It is widely known that Intel (NASDAQ:INTC) is losing quite a lot of money in its quest to break into the mobile market. In 2014 alone, Intel's mobile business lost about $4.2 billion, a substantially wider loss than the approximately $3.15 billion seen in 2013. However, CFO Stacy Smith said at the company's November 2014 investor meeting that he expects this loss to come down by about $800 million during 2015.
Interestingly enough, Smith believes that in 2016, Intel will see another "big" reduction in the mobile loss although he doesn't expect breakeven. I think that the reduction in the mobile loss in going from 2015 to 2016 will actually be larger than the reduction Intel expects in going from 2014 to 2015.
In 2016, things get much better
In moving from 2014 to 2015, Intel is still selling its Bay Trail parts, which require contra-revenue offsets (although the offset per unit has been reduced with new revisions of the chip). Additionally, while Intel does plan to roll out new products that lower and/or reduce the contra-revenue impacts (Cherry Trail in high-end tablets, SoFIA 3G/LTE in low-end and midrange tablets), these products will probably won't dominate Intel's tablet mix until the second half of 2015.
This means that throughout the first half of 2015, Intel is still feeling the contra-revenue hurt, even if it's less painful than it was in 2014. This impacts revenue and gross profit margins significantly, so once it goes away, both the top and bottom lines for the mobile group should expand.
By the time 2016 rolls around, all of the platforms that require contra-revenue should be gone or on their way out. Not coincidentally, according to Smith at the Intel investor meeting, Intel expects to be at least gross margin breakeven, if not positive, by the first half of 2016. With significantly improved gross profit margins and likely higher revenue, I'd expect the financials in the mobile group to see accelerating improvement.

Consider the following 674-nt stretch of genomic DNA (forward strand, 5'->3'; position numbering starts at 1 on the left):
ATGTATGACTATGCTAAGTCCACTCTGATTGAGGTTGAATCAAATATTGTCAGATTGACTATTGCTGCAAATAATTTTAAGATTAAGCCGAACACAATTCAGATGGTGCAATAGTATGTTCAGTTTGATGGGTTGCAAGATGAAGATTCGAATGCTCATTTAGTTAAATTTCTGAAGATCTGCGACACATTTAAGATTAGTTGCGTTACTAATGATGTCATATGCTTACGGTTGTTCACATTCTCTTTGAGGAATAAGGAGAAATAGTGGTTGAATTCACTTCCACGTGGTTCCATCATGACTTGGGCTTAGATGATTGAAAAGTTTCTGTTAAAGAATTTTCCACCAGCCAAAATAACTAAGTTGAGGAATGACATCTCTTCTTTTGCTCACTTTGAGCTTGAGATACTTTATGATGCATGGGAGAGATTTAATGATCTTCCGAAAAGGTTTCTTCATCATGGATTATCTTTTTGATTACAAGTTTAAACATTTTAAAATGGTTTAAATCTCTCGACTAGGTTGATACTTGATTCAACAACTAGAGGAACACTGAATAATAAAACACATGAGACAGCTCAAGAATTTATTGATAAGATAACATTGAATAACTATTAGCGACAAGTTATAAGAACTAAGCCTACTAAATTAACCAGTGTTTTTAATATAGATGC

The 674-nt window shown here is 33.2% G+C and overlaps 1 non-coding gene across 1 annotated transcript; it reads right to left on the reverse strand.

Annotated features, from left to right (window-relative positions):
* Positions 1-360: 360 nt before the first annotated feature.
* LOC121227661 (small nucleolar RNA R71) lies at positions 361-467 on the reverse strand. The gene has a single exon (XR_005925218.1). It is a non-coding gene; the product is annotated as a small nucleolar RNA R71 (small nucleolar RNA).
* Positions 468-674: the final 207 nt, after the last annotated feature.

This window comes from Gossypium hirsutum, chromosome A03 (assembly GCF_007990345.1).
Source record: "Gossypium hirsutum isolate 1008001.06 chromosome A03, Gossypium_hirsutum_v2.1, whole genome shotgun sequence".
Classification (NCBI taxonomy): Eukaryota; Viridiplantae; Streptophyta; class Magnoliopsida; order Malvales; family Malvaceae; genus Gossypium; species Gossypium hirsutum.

What's going to drive higher volumes and better margins per unit?
Intel's 2016 mobile story depends on two things: improved margins per unit and higher unit volume. In 2016, Intel's product line should consist of the various SoFIA chips for the low-end and mid-range and Broxton (as well as a 14-nanometer stand-alone modem known as XMM 7460) for the high end. According to Intel, none of these products will require contra-revenue, which means that each chip shipped should actually generate gross margin dollars for the company.
Additionally, I expect that as Intel rolls out these new chips, its competitive positioning (in terms of chip features/performance and cost structure) will be far better than it was in 2014 or 2015. Further, Intel should have products to address a broader range of markets profitably as it rolls out processors for each of the major price/feature tiers of the mobile market.
I'm expecting a $1 billion (or more) reduction in the mobile loss
For 2016, I'm expecting that Intel will see a reduction in its mobile losses of at least $1 billion. Now, from a stock perspective, this would actually be quite interesting. At its last investor meeting, the company guided to a "mid-single digit" revenue growth for 2015 from 2014 levels, $20 billion in operating expenses, and 62% in gross profit margins. This works out to operating income of about $16.39 billion.
If Intel were to see the rest of its businesses stay flat to 2015 levels in 2016, then a $1 billion reduction in the mobile loss would drive operating income up by 6%. However, given that Intel's data center group is expected to grow at an approximately 15% compounded annual growth rate through 2018, and given the growth in other areas like the Internet of Things Group, the operating profit growth is likely to be even greater assuming PC sales are flat to slightly up.
Now, if PC sales decline in going from 2015 to 2016, then that could mute the impact of narrowing mobile losses and continued growth in the datacenter and other segments. That, I believe, is still the biggest risk to the bull case for Intel.
Ashraf Eassa owns shares of Intel. The Motley Fool recommends Apple and Intel. The Motley Fool owns shares of Apple and Intel. Try any of our Foolish newsletter services free for 30 days. We Fools may not all hold the same opinions, but we all believe that considering a diverse range of insights makes us better investors. The Motley Fool has a disclosure policy.